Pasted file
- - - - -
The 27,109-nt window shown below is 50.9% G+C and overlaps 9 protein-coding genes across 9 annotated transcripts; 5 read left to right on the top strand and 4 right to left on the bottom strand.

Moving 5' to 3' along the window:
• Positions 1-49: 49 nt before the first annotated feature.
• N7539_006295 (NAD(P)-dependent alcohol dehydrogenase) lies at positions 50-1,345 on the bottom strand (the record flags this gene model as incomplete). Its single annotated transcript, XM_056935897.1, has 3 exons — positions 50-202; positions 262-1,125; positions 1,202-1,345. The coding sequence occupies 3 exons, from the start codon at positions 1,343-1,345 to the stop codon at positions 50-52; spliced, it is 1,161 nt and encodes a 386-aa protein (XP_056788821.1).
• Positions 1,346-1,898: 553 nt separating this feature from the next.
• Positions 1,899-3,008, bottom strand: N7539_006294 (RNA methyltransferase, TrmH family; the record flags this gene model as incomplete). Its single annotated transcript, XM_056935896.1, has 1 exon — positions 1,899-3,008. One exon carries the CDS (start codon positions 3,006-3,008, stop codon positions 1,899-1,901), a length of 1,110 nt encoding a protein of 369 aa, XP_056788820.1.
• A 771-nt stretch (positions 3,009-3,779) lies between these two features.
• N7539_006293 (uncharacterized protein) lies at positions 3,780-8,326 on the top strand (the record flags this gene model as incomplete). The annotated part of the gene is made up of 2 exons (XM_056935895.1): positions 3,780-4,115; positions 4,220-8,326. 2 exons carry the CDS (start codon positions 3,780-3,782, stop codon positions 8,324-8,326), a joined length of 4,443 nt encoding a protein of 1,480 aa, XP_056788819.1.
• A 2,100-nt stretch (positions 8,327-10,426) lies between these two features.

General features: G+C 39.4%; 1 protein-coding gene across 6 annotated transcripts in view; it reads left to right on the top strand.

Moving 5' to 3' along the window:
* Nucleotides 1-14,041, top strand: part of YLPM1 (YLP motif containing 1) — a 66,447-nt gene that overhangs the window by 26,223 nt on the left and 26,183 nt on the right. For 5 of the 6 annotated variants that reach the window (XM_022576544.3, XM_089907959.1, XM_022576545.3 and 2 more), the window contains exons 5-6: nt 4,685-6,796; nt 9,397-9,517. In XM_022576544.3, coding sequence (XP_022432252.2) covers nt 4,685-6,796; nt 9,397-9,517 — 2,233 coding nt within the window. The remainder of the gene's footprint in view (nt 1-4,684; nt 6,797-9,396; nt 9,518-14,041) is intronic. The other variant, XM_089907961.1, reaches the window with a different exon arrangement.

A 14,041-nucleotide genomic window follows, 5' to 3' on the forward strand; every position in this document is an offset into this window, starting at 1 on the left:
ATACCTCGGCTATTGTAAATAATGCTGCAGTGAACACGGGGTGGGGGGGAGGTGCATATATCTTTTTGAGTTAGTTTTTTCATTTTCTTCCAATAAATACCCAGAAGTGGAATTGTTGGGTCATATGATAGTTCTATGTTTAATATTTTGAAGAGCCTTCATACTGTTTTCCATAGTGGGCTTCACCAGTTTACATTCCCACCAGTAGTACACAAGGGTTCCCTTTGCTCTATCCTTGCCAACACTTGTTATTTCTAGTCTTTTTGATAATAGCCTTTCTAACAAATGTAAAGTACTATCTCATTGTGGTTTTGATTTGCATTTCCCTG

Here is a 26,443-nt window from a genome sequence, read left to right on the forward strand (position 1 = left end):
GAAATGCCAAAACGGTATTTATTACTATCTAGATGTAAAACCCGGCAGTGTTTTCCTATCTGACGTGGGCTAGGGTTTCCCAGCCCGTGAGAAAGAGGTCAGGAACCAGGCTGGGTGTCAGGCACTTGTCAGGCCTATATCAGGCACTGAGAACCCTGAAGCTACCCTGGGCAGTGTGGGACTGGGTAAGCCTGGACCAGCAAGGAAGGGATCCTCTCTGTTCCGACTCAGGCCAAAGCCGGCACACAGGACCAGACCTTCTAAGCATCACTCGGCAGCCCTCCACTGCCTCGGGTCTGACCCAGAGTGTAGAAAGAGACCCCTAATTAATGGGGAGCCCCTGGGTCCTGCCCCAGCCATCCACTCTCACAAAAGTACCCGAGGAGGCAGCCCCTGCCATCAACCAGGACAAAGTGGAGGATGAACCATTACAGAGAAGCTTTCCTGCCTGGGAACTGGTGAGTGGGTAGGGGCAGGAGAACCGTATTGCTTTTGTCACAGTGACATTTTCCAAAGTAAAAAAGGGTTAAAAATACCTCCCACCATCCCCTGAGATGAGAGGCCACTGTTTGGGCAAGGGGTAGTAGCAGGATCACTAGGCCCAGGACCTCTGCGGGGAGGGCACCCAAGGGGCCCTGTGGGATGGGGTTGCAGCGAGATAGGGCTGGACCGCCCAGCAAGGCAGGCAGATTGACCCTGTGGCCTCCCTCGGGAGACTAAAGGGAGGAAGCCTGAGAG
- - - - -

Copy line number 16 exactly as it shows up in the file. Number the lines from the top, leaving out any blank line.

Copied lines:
GAAATGCCAAAACGGTATTTATTACTATCTAGATGTAAAACCCGGCAGTGTTTTCCTATCTGACGTGGGCTAGGGTTTCCCAGCCCGTGAGAAAGAGGTCAGGAACCAGGCTGGGTGTCAGGCACTTGTCAGGCCTATATCAGGCACTGAGAACCCTGAAGCTACCCTGGGCAGTGTGGGACTGGGTAAGCCTGGACCAGCAAGGAAGGGATCCTCTCTGTTCCGACTCAGGCCAAAGCCGGCACACAGGACCAGACCTTCTAAGCATCACTCGGCAGCCCTCCACTGCCTCGGGTCTGACCCAGAGTGTAGAAAGAGACCCCTAATTAATGGGGAGCCCCTGGGTCCTGCCCCAGCCATCCACTCTCACAAAAGTACCCGAGGAGGCAGCCCCTGCCATCAACCAGGACAAAGTGGAGGATGAACCATTACAGAGAAGCTTTCCTGCCTGGGAACTGGTGAGTGGGTAGGGGCAGGAGAACCGTATTGCTTTTGTCACAGTGACATTTTCCAAAGTAAAAAAGGGTTAAAAATACCTCCCACCATCCCCTGAGATGAGAGGCCACTGTTTGGGCAAGGGGTAGTAGCAGGATCACTAGGCCCAGGACCTCTGCGGGGAGGGCACCCAAGGGGCCCTGTGGGATGGGGTTGCAGCGAGATAGGGCTGGACCGCCCAGCAAGGCAGGCAGATTGACCCTGTGGCCTCCCTCGGGAGACTAAAGGGAGGAAGCCTGAGAG